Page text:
Life and Times of the SS United States

William Francis Gibbs

Ship Statistics

William Francis Gibbs

The story of America has, in part, been shaped by her inventors and their inventions. Americans have historically pushed the boundaries of engineering, production, and technology. William Francis Gibbs, while a lesser known figure in history, has a place in this lineage.

W.F. Gibbs was a boy with a dream and a passion to build ships. His colossal goal at the age of eight was to design the largest, fastest, American flagged ship ever to cross the Atlantic Ocean.

He was completely self-taught in naval architecture and design. While completing law school he spent all of his spare time designing his own blue prints of navy vessels.

Growing up to head his own naval architecture and marine engineering firm, Gibbs & Cox, Gibbs exhibited a fortitude and passion strong enough to persevere through many obstacles and delays to make his dream a reality. His American flagged superliner, the S.S. United States was completed in 1952, some fifty years after his original idea was conceived.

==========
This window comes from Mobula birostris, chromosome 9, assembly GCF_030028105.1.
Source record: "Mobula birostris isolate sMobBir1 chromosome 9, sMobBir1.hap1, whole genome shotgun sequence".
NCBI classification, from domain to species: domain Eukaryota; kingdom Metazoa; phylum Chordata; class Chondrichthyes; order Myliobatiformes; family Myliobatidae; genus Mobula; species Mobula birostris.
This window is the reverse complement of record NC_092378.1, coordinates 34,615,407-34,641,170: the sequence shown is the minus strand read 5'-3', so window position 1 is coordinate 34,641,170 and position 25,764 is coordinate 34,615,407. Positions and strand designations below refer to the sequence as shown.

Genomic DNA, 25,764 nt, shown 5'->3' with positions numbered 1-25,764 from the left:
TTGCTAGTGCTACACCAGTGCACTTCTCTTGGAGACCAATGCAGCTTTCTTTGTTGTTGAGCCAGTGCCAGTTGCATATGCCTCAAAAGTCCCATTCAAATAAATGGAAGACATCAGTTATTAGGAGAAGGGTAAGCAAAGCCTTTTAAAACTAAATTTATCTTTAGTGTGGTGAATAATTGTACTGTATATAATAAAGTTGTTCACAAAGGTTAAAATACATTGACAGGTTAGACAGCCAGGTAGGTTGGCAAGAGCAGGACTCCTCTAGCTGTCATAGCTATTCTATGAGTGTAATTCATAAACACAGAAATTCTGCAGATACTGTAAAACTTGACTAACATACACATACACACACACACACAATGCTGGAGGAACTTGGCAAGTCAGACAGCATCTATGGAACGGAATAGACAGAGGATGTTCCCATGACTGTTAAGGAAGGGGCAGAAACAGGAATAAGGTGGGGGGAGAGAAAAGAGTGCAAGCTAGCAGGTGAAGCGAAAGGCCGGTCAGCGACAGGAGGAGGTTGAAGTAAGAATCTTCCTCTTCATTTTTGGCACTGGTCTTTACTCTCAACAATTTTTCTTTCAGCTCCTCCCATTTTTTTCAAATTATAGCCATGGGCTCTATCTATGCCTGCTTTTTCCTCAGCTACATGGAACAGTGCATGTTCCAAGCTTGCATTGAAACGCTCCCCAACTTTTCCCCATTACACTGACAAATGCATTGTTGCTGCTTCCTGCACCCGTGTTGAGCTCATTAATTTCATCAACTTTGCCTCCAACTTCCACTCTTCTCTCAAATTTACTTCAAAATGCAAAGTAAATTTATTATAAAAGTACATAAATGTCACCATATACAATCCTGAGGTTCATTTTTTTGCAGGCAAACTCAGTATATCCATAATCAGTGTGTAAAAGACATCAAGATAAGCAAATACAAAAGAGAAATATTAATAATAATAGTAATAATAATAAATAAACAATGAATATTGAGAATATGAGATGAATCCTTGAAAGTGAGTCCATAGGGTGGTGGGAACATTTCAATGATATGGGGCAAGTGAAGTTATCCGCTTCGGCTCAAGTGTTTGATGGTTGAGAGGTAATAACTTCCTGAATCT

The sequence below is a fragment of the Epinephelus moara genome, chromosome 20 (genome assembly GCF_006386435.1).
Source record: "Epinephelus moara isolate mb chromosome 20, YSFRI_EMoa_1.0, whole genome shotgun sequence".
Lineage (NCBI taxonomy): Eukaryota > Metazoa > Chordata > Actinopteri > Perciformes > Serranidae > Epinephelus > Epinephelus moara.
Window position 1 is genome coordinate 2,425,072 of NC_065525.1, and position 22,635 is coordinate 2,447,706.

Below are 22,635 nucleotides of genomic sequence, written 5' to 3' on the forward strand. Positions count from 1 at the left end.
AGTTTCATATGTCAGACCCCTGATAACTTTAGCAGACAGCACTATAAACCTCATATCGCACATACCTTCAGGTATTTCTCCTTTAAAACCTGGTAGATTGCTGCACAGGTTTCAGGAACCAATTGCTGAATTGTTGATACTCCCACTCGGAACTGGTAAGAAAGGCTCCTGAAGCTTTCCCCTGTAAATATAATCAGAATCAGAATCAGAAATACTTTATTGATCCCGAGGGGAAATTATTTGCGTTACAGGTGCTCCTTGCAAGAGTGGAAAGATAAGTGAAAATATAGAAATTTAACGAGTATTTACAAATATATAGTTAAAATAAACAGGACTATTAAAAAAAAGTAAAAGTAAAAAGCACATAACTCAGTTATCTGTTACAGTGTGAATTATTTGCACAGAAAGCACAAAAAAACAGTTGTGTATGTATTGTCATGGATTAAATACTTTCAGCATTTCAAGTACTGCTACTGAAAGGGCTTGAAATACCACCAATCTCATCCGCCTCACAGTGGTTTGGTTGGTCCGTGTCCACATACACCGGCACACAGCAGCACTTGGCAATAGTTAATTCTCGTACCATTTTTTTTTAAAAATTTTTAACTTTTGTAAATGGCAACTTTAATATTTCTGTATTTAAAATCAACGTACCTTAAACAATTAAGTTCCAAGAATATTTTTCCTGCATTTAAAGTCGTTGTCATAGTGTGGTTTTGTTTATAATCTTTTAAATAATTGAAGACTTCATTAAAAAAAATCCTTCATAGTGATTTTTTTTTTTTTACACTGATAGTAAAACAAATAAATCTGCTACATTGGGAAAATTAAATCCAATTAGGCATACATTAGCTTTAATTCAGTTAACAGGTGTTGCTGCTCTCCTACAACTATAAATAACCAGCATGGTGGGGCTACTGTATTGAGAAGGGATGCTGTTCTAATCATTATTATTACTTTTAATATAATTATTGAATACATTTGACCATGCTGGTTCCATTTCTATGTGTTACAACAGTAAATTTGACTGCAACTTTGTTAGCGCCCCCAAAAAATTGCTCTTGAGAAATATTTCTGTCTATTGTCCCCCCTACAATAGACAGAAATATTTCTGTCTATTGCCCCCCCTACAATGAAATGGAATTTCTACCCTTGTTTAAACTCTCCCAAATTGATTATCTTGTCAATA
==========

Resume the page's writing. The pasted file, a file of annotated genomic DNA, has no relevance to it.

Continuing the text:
W.F. Gibbs became arguably the greatest naval architect and maritime inventor of the twentieth century. He designed 74% of the naval vessels used in World War II and his revolutionary steam pressure designs advanced the capabilities of the U.S. navy and merchant marine; designs that are still used today - almost forty years after his death.

"We, the men and women of Gibbs & Cox Inc. applaud the efforts of Rock Creek Productions in documenting the life of William Francis Gibbs and highlighting his crowning achievement, the construction of the SS United States."

Kevin Moak,
President, Gibbs & Cox Inc.